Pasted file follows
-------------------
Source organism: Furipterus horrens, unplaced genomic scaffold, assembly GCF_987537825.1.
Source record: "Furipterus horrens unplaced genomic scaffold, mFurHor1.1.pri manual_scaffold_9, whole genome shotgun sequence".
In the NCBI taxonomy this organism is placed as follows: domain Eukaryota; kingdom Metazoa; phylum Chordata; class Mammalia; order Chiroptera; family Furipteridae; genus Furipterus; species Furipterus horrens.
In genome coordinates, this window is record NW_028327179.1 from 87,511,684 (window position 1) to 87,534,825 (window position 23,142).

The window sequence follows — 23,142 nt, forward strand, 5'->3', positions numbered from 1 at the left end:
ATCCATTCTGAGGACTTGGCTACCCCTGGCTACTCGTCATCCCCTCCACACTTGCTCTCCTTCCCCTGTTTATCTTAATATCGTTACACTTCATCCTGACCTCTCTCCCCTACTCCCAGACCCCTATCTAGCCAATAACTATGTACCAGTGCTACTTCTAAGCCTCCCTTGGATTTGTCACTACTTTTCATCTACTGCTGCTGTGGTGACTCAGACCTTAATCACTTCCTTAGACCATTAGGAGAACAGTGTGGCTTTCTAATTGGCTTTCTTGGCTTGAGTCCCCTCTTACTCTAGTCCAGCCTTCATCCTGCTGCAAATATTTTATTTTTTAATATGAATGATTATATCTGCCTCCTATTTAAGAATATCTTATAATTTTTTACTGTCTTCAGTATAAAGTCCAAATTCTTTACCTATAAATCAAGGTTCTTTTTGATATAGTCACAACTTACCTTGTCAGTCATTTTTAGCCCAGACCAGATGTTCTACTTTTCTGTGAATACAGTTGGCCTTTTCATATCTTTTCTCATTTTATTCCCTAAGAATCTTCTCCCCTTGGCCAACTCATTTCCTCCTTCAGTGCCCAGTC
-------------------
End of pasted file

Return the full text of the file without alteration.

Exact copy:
Source organism: Furipterus horrens, unplaced genomic scaffold, assembly GCF_987537825.1.
Source record: "Furipterus horrens unplaced genomic scaffold, mFurHor1.1.pri manual_scaffold_9, whole genome shotgun sequence".
In the NCBI taxonomy this organism is placed as follows: domain Eukaryota; kingdom Metazoa; phylum Chordata; class Mammalia; order Chiroptera; family Furipteridae; genus Furipterus; species Furipterus horrens.
In genome coordinates, this window is record NW_028327179.1 from 87,511,684 (window position 1) to 87,534,825 (window position 23,142).

The window sequence follows — 23,142 nt, forward strand, 5'->3', positions numbered from 1 at the left end:
ATCCATTCTGAGGACTTGGCTACCCCTGGCTACTCGTCATCCCCTCCACACTTGCTCTCCTTCCCCTGTTTATCTTAATATCGTTACACTTCATCCTGACCTCTCTCCCCTACTCCCAGACCCCTATCTAGCCAATAACTATGTACCAGTGCTACTTCTAAGCCTCCCTTGGATTTGTCACTACTTTTCATCTACTGCTGCTGTGGTGACTCAGACCTTAATCACTTCCTTAGACCATTAGGAGAACAGTGTGGCTTTCTAATTGGCTTTCTTGGCTTGAGTCCCCTCTTACTCTAGTCCAGCCTTCATCCTGCTGCAAATATTTTATTTTTTAATATGAATGATTATATCTGCCTCCTATTTAAGAATATCTTATAATTTTTTACTGTCTTCAGTATAAAGTCCAAATTCTTTACCTATAAATCAAGGTTCTTTTTGATATAGTCACAACTTACCTTGTCAGTCATTTTTAGCCCAGACCAGATGTTCTACTTTTCTGTGAATACAGTTGGCCTTTTCATATCTTTTCTCATTTTATTCCCTAAGAATCTTCTCCCCTTGGCCAACTCATTTCCTCCTTCAGTGCCCAGTC